The reverse argument is worth considering. If the United States is truly worried about imposing any values on people of the world, then it should consider the ramifications of collaborating with unelected leaders. By partnering with and turning a blind eye to such unelected and unaccountable regimes, the United States is supporting the imposition of abusive leadership on people around the world. If the administration is concerned about not imposing any value – ours or others – on people of other countries, then we should be genuinely responsive to the voices of the people in other countries, not simply to the authoritarian leaders who have managed to capture power over the society.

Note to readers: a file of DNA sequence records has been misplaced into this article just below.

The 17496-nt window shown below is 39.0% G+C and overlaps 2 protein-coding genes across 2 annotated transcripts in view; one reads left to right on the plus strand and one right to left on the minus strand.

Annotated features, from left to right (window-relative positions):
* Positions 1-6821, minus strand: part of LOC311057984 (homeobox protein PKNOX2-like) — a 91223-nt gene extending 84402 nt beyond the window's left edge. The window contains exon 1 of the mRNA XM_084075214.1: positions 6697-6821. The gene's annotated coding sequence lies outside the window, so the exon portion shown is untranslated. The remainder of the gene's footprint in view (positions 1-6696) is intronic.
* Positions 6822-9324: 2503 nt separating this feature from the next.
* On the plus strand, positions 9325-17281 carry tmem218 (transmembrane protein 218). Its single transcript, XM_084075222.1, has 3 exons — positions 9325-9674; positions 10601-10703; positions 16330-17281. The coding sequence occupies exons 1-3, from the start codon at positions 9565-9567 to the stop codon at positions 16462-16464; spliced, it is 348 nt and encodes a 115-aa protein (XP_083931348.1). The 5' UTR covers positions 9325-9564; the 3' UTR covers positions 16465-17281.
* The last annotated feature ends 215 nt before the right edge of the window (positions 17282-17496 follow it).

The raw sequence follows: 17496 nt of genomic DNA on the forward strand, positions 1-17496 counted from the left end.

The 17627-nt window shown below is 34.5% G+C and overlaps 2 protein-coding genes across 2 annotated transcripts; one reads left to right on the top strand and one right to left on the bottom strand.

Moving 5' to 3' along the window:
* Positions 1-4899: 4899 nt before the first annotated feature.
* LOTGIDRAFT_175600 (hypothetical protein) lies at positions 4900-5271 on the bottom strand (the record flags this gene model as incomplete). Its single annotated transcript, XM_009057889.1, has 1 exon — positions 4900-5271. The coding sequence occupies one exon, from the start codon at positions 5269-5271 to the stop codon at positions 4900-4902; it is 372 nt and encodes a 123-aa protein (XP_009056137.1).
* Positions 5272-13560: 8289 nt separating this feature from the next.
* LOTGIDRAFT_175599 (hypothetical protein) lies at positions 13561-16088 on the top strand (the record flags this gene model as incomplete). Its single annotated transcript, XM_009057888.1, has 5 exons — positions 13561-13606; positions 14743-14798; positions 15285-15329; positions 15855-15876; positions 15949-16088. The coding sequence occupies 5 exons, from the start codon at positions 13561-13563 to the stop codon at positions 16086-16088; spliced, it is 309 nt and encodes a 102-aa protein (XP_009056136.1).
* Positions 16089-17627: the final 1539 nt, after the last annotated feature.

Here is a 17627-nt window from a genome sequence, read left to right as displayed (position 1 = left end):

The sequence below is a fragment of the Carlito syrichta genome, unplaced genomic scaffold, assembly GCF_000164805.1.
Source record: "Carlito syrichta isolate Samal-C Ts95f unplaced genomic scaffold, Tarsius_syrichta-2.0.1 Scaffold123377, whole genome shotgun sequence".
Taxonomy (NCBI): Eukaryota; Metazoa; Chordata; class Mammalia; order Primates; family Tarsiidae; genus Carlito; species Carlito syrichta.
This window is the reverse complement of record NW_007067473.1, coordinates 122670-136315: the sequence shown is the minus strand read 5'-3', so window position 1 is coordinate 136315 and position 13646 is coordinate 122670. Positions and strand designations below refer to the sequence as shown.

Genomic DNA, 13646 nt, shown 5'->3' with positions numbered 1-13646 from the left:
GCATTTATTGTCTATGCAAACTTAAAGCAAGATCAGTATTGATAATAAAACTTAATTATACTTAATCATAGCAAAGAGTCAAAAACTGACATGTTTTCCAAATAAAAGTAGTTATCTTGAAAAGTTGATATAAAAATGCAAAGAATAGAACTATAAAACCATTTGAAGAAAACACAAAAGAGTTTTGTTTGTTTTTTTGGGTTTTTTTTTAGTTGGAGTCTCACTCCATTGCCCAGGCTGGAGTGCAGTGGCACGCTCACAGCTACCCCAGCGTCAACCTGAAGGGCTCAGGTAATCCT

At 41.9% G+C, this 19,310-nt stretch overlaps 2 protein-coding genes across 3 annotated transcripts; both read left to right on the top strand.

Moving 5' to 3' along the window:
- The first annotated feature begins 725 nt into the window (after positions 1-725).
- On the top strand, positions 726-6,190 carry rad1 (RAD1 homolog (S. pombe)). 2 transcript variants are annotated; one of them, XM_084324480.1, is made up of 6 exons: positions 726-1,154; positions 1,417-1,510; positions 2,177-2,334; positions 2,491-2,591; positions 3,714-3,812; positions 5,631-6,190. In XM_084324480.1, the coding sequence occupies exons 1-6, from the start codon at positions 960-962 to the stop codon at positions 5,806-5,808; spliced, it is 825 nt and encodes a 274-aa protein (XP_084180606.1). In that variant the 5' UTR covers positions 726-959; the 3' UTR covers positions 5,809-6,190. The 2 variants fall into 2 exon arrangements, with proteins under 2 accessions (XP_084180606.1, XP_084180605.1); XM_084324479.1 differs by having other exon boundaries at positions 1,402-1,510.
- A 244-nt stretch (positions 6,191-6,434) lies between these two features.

And of significant note is that we can no longer call these American values. The United Nations and regional organizations in Europe, Africa, and the Americas all commit explicitly to democratic values, so it is not accurate to claim democratic values as purely American.

This administration has made myriad foreign policy errors over its short tenure. Codifying its rejection of democracy promotion would be yet another. And more importantly, it doesn’t serve the very goals it claims to pursue.

Removing democracy promotion from the State Department’s mandate and objectives will not only undermine American security and economic interests, but also deepen our country’s shift away from our national values and responsibility, undermine American leadership and influence, and ultimately make the world a more dangerous place.

Photo credit: BRENDAN SMIALOWSKI/AFP/Getty Images